Car Sharing: Disrupt Hertz (please!)
The car-sharing companies that I have met are quick to point out the size of the rental car market, and the number of hours our cars are just sitting around, waiting to be driven. And by any analysis, it’s certainly a huge market. Tapping into that market could be a huge opportunity - but there are challenges. For one thing, we know that it’s really hard to change consumer habits. And creating a liquid market for cars in many small locations is a big challenge, too. If I need a car, but there isn’t one available where I am, the model has failed. If I have a car sitting around ready to rent, but there’s nobody there to rent it, the model has failed.
Here’s an idea for a solution that I’d love to see someone try. You’d hijack an established consumer habit - airport car rental - and get around the supply-and-demand problem by focusing on a few major airports to start.
Short-term parking is always much easier to get to than long-term parking, and it’s often easier to access than rental cars. I travel a lot, and the short-term lots are always full. Business people use them to save time, and expense the cost. Families use them because it’s too much hassle to schlep the kids and the luggage all the way to long-term parking.
But short-term parking is costing me (or my business) $35+ a day, and my car is just sitting around. What if I could rent out my car while I’m away? I’d save the cost of parking, and make some extra money.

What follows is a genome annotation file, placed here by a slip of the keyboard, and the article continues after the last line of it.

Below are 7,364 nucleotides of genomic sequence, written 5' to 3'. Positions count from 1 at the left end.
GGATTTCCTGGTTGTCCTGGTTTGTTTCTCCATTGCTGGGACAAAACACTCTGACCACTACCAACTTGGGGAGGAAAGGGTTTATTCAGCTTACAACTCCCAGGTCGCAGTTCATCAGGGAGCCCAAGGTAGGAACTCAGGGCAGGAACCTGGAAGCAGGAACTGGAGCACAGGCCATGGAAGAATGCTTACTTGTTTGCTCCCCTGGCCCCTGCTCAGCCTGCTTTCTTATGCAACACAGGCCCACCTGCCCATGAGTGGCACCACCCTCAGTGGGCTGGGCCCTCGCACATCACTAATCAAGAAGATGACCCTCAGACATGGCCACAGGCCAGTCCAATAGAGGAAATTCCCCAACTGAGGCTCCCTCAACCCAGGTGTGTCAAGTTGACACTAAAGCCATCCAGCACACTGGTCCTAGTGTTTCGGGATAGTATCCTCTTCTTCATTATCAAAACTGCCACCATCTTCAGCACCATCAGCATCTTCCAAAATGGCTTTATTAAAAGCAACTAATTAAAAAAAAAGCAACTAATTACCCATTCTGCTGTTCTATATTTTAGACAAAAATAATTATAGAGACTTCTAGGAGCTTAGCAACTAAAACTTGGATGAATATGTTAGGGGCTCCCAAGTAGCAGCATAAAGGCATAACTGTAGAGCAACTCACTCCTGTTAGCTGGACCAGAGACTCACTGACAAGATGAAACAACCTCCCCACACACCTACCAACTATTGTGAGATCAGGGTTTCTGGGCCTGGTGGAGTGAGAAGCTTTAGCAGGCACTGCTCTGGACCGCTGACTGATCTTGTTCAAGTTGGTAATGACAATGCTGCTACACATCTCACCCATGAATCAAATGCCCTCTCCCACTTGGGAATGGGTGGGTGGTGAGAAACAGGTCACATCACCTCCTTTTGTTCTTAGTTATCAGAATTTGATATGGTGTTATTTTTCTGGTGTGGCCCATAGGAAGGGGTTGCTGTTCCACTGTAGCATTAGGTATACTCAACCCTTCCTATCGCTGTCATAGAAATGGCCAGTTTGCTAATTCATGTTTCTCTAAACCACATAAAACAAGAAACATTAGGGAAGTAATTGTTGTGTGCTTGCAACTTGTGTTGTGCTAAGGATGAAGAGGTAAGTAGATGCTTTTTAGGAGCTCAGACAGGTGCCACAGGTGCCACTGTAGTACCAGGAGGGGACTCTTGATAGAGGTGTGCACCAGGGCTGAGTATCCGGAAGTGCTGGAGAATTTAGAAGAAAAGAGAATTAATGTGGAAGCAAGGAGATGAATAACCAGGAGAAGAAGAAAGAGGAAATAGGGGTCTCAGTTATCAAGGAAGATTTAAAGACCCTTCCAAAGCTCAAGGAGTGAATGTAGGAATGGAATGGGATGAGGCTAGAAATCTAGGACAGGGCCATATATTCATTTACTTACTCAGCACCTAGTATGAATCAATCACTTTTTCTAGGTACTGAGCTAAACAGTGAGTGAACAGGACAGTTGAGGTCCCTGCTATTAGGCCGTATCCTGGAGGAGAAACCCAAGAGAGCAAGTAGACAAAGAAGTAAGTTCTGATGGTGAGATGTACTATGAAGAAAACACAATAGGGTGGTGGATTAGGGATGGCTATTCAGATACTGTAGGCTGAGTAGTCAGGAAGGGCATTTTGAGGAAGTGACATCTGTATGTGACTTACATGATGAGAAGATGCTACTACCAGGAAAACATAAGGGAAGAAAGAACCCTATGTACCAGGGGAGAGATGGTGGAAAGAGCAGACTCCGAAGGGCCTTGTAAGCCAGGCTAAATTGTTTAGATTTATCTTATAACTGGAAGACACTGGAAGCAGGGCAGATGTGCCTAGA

Here’s how it could work: When I park my car in short-term parking, I enter the location in an app (as a bonus, it’ll help me remember where I parked). I also enter how long I’ll be away. The worst case scenario for me is, I pay for parking the same as always. In the best case, I cut my parking costs and earn some money on the side.
When you want to rent a car, you can book it ahead of time. If there’s no car-share available when you arrive, your reservation automatically gets kicked over to a traditional car rental company. (This doesn’t hurt our business’s bottom line, because we don’t have to pay for reservations or for not showing up for a reservation.) In the worst-case scenario for you, you rent a car from a national chain, just like you always used to. In the best case, you rent a car parked in a more convenient location that’s probably better than the cars offered by the national chain.
What do you think? What other challenges do you see with this approach? What solutions can you think of? Interested...let's talk!